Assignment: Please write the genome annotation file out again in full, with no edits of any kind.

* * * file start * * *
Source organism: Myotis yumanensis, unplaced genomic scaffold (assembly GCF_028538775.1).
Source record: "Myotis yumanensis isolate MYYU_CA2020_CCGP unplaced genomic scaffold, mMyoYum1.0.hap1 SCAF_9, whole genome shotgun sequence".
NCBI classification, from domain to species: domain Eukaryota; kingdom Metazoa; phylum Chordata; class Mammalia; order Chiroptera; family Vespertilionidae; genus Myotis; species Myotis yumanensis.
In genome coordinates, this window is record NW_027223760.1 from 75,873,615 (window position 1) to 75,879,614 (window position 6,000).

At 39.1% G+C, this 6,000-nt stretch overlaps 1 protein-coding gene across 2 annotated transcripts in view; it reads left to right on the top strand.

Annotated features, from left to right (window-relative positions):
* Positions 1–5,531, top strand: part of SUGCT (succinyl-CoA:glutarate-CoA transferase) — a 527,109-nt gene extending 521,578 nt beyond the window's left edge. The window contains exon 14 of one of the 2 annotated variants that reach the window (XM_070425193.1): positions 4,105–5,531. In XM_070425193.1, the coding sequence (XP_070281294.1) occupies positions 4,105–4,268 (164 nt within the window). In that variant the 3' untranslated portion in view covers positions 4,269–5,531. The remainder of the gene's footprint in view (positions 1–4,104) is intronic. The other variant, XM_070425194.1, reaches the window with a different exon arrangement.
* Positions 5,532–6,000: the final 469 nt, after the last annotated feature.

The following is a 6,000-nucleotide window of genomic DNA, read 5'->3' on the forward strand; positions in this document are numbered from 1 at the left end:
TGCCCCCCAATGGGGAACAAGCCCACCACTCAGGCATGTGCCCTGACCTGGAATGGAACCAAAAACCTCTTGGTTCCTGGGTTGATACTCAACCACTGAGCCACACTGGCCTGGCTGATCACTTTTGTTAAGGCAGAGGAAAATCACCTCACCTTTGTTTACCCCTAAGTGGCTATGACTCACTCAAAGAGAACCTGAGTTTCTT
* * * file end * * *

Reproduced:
Source organism: Myotis yumanensis, unplaced genomic scaffold (assembly GCF_028538775.1).
Source record: "Myotis yumanensis isolate MYYU_CA2020_CCGP unplaced genomic scaffold, mMyoYum1.0.hap1 SCAF_9, whole genome shotgun sequence".
NCBI classification, from domain to species: domain Eukaryota; kingdom Metazoa; phylum Chordata; class Mammalia; order Chiroptera; family Vespertilionidae; genus Myotis; species Myotis yumanensis.
In genome coordinates, this window is record NW_027223760.1 from 75,873,615 (window position 1) to 75,879,614 (window position 6,000).

At 39.1% G+C, this 6,000-nt stretch overlaps 1 protein-coding gene across 2 annotated transcripts in view; it reads left to right on the top strand.

Annotated features, from left to right (window-relative positions):
* Positions 1–5,531, top strand: part of SUGCT (succinyl-CoA:glutarate-CoA transferase) — a 527,109-nt gene extending 521,578 nt beyond the window's left edge. The window contains exon 14 of one of the 2 annotated variants that reach the window (XM_070425193.1): positions 4,105–5,531. In XM_070425193.1, the coding sequence (XP_070281294.1) occupies positions 4,105–4,268 (164 nt within the window). In that variant the 3' untranslated portion in view covers positions 4,269–5,531. The remainder of the gene's footprint in view (positions 1–4,104) is intronic. The other variant, XM_070425194.1, reaches the window with a different exon arrangement.
* Positions 5,532–6,000: the final 469 nt, after the last annotated feature.

The following is a 6,000-nucleotide window of genomic DNA, read 5'->3' on the forward strand; positions in this document are numbered from 1 at the left end:
TGCCCCCCAATGGGGAACAAGCCCACCACTCAGGCATGTGCCCTGACCTGGAATGGAACCAAAAACCTCTTGGTTCCTGGGTTGATACTCAACCACTGAGCCACACTGGCCTGGCTGATCACTTTTGTTAAGGCAGAGGAAAATCACCTCACCTTTGTTTACCCCTAAGTGGCTATGACTCACTCAAAGAGAACCTGAGTTTCTT